c. Help consumers locate local sources of healthy food.
d. Promote urban agriculture.
e. Promote farm-to-school and farm-to-institution programs.
f. Support food pantries and other charitable healthy food projects in underserved communities and populations.
2. Promote Health and Well-being through Healthy Food Education
a. Sponsor educational programs and conferences on nutrition, food preparation, diverse healthy cuisines, growing healthy foods, sustainable agriculture, and regenerative food and farm systems.
b. Provide healthy local food educational programs at no or low cost to low-income residents.
c. Provide inclusive education, training, and leadership opportunities.
d. Provide classroom, demonstration kitchen and meeting space for healthy food education programs.
e. Collaborate with wellness programs.
f. Sponsor local food and on-farm events and fund-raisers.
3. Build a Thriving Sustainable Local Food System
a. Build coalitions to develop infrastructural supports and policies that sustain healthy, local food development.
b. Host website and social media to inform and educate consumers about programs, events, resources, and opportunities related to a healthy, sustainable, and regenerative local food systems.
c. Promote training, with special emphasis on youth and the underserved, for employment and entrepreneurship in sustainable local food system enterprises.
d. Connect consumers, food pantries, schools, etc. with local farmers and producers of healthy foods.
e. Promote sustainable local food systems projects, including farmers markets, community-supported agriculture, urban agriculture, community gardens, and kitchen incubators.
f. Create a gathering space for local farmers and consumers, chefs and diners, food educators and learners.
4. Support a Clean Environment
a. Identify and inform consumers about local producers who use sustainable, regenerative agricultural practices to promote a clean environment.
b. Conduct research, networking events, conferences, training, and presentations on relationship between healthy food and a clean environment.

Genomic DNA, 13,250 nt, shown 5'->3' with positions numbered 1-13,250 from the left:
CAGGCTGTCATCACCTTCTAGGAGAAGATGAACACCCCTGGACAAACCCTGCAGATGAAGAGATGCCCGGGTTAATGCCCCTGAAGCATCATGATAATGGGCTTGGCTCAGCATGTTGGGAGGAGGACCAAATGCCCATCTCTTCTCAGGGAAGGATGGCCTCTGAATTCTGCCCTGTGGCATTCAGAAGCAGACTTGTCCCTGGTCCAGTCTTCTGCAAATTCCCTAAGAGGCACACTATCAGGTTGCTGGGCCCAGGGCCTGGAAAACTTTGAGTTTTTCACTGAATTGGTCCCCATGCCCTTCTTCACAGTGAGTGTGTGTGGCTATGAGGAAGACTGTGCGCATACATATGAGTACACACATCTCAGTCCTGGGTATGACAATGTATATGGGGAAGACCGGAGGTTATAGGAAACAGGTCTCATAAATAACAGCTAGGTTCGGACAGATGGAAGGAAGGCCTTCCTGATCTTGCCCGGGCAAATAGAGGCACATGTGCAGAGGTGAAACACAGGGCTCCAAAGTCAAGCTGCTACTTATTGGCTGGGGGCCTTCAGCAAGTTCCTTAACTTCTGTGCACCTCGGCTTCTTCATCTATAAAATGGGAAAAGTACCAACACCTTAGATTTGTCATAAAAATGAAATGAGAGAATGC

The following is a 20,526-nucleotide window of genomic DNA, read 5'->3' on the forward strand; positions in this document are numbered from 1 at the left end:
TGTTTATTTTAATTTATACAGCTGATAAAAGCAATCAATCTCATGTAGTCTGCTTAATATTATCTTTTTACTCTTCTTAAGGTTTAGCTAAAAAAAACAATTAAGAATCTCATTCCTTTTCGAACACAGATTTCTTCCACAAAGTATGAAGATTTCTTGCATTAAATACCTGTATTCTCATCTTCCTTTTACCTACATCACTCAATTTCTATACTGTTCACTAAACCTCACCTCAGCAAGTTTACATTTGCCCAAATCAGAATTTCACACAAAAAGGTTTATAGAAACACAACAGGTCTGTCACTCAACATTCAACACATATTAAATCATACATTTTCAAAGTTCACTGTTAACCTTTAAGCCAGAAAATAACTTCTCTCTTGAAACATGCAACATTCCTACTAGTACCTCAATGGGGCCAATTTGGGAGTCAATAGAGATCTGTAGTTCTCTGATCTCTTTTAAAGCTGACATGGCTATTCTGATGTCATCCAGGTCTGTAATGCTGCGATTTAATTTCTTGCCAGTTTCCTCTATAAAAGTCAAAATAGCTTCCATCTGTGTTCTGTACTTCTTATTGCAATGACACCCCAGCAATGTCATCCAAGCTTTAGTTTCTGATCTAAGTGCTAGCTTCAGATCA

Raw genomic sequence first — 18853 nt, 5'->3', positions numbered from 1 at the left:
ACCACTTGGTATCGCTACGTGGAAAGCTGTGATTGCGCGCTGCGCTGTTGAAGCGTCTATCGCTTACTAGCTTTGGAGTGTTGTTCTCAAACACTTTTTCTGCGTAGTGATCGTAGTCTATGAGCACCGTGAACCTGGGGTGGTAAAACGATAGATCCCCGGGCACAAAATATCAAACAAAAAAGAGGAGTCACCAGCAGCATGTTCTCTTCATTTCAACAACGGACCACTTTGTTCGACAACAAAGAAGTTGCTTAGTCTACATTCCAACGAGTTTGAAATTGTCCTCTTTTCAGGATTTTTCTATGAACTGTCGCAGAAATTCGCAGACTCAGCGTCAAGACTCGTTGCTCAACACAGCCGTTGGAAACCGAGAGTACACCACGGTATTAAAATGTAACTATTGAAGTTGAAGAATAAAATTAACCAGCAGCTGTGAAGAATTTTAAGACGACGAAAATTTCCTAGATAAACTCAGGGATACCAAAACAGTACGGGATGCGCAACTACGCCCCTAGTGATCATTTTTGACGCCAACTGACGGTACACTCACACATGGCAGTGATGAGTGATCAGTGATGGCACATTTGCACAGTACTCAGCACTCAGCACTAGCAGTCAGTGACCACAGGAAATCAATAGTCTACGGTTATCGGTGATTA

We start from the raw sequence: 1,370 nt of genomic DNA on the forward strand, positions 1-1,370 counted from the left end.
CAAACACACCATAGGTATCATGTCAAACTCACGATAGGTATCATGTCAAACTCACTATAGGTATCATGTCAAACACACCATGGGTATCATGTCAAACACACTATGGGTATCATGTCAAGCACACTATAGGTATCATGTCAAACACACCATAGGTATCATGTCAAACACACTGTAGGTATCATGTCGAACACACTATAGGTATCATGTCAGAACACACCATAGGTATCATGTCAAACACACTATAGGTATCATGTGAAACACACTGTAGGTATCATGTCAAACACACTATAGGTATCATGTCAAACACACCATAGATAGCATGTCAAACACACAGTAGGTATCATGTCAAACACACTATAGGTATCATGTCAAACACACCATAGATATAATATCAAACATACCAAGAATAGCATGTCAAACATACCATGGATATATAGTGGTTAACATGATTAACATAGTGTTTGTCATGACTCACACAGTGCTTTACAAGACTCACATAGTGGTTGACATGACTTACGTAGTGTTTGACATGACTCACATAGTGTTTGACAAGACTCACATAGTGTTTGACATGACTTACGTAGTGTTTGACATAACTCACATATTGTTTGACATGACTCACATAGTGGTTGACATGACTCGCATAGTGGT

c. Offer education about how to produce food using sustainable growing, processing, and distribution practices.
d. Promote and educate about recycling and composting of waste.
New Leaf Foods supports programs and projects that:
1) promote good food for good health
2) empower local consumers and local family farmers and producers through healthy food education and access;
3) create closer connections between local consumers and local food producers, especially family farmers and producers;
4) sustain the natural environment;
5) work collaboratively with community, civic, business and educational institutions;
6) reflect the diversity of Northeast Wisconsin;
7) include consumers of modest means;
8) practice inclusive excellence and equity; and
9) demonstrate effectiveness.
Equal opportunity, diversity and inclusiveness are important to the success of our mission. Acting in accordance with state, federal, and municipal laws, New Leaf Foods, Inc. intends to comply with these laws which preclude negative discrimination because of race, disability, color, creed, religion, gender, age, sexual orientation, national origin, ancestry, citizenship, military status, or any other protected classification. This policy applies to all activities of New Leaf Foods, Inc., including but not limited to employment, selection of volunteers, grant-making, purchasing, and selecting vendors or consultants.